Sunday, February 19, 2012

Drive: A Stylish, Pulsating Thriller Races To The Finish Line

Drive (2011) is an action film that re-energizes its’ genre, and at the same time pays homage to its roots. Ryan Gosling stars as a movie stunt driver, who does side work as a wheelman for small-time heists. He has very specific rules about what he will and won’t do when he operates as a getaway driver. He lives a quiet life, mostly keeping to himself, and working as a mechanic with his mentor, Shannon (played by Bryan Cranston of Breaking Bad), who also arranges his jobs. Things start to change when he meets Irene (Carey Mulligan), a neighbor who’s raising her young son while her husband is in prison. The two form a bond, and we start to see the human being beneath the hard shell the Driver has built around himself. Their scenes together are some of the best in the film.

Irene’s husband is released from prison early, and returns home. When the Driver (he’s never named in the film) attempts to help him execute a small heist to pay off some crooks he got involved with in prison, things spiral out of control. From then on, it’s a race against time as the villains are out to get the Driver, and are hunting down Irene & her son. The Driver must step outside the confines of his normal existence, and try to help them survive the threat his actions helped create. He's a man who has scruples, despite the nature of his work.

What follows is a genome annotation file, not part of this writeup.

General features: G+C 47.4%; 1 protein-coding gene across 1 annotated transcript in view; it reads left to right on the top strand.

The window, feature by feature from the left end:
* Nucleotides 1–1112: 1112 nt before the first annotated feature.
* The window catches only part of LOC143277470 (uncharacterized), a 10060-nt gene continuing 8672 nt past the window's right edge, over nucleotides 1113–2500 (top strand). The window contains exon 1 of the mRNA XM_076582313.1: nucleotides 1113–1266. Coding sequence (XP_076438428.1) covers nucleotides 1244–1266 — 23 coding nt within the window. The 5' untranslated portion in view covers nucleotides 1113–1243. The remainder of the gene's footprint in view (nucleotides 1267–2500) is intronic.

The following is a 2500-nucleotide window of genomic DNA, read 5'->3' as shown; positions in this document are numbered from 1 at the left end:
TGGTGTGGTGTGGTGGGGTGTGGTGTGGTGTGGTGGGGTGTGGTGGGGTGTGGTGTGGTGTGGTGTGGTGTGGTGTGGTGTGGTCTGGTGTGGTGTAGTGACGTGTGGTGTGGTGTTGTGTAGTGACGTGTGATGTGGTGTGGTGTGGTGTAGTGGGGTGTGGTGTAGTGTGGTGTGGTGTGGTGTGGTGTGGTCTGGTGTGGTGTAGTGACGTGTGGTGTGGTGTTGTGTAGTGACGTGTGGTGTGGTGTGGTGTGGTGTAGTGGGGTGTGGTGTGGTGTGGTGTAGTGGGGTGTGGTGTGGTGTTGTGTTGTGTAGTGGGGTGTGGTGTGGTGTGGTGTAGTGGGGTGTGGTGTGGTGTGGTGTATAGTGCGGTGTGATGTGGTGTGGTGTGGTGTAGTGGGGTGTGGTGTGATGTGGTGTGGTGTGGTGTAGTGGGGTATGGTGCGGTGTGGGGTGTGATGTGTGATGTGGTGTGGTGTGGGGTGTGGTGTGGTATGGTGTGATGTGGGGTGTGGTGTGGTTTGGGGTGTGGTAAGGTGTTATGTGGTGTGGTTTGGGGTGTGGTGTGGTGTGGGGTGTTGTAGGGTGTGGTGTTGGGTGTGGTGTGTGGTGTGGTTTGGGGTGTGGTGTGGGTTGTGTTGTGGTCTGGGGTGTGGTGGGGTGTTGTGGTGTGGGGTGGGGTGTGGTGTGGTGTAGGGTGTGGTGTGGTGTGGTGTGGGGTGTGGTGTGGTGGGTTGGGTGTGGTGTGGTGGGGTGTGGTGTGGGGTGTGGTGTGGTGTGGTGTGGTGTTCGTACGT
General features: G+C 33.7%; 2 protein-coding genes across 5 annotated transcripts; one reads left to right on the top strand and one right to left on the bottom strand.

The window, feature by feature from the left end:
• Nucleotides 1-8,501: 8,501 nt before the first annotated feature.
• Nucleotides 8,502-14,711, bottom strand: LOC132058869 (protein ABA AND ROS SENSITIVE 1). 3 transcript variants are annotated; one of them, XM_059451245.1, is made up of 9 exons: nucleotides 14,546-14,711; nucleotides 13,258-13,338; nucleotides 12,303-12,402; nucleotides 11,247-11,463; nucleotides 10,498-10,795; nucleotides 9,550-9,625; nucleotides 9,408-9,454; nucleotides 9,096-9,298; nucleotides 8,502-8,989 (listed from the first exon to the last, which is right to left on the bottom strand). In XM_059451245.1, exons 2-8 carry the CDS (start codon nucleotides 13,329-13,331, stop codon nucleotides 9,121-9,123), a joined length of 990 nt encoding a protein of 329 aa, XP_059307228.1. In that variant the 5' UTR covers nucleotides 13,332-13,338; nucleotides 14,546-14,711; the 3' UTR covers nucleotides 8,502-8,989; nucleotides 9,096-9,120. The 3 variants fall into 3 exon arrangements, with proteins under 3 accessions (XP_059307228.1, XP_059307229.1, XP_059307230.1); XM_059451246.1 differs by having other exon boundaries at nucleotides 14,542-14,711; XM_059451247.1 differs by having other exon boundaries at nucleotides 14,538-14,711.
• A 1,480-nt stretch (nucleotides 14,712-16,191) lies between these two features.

The style of the film recalls movies like Point Blank (1967), Bullitt (1968) and To Live & Die in L.A. (1985). The Tarantino-esque violence creates a contrast with the cool, neo-noir look of the film. This is a world that can erupt into brutality at any time, where even making the right choice has consequences. Gosling’s character recalls such iconic antiheroes as Steve McQueen’s Bullitt and Clint Eastwood’s The Man With No Name; loners with their own moral code who say little, but allow their actions to speak for themselves. The film is based on the novella by James Sallis; the taut, effective screenplay is by Hossein Amini. Director Nicolas Winding Refn combines elements of samurai movies, film noir, and classic action films with a truly modern sensibility. The stunning cinematography is by Newton Thomas Sigel, who also worked on The Usual Suspects (1995) and the first two X-Men films.

The mix of cinematic style, haunting music (score by Cliff Martinez, and some well chosen songs, including "A Real Hero" by College, featuring Electric Youth) and excellent performances unite to create an action movie with an existentialist feel. There are quiet moments of real emotion and character amid the car chases and violent action. A perfect example is the understated scene where Standard, Irene's husband, talks about how the couple met. The entire cast is fantastic, with Ron Perlman (Sons Of Anarchy) & Albert Brooks, in a far cry from his usually comedic roles, in good form as the villains. Gosling is excellent as The Driver, and Mulligan is luminous as Irene. This is an action movie with a very human story at its center. Drive is one of the best movies of 2011. Highly recommended.

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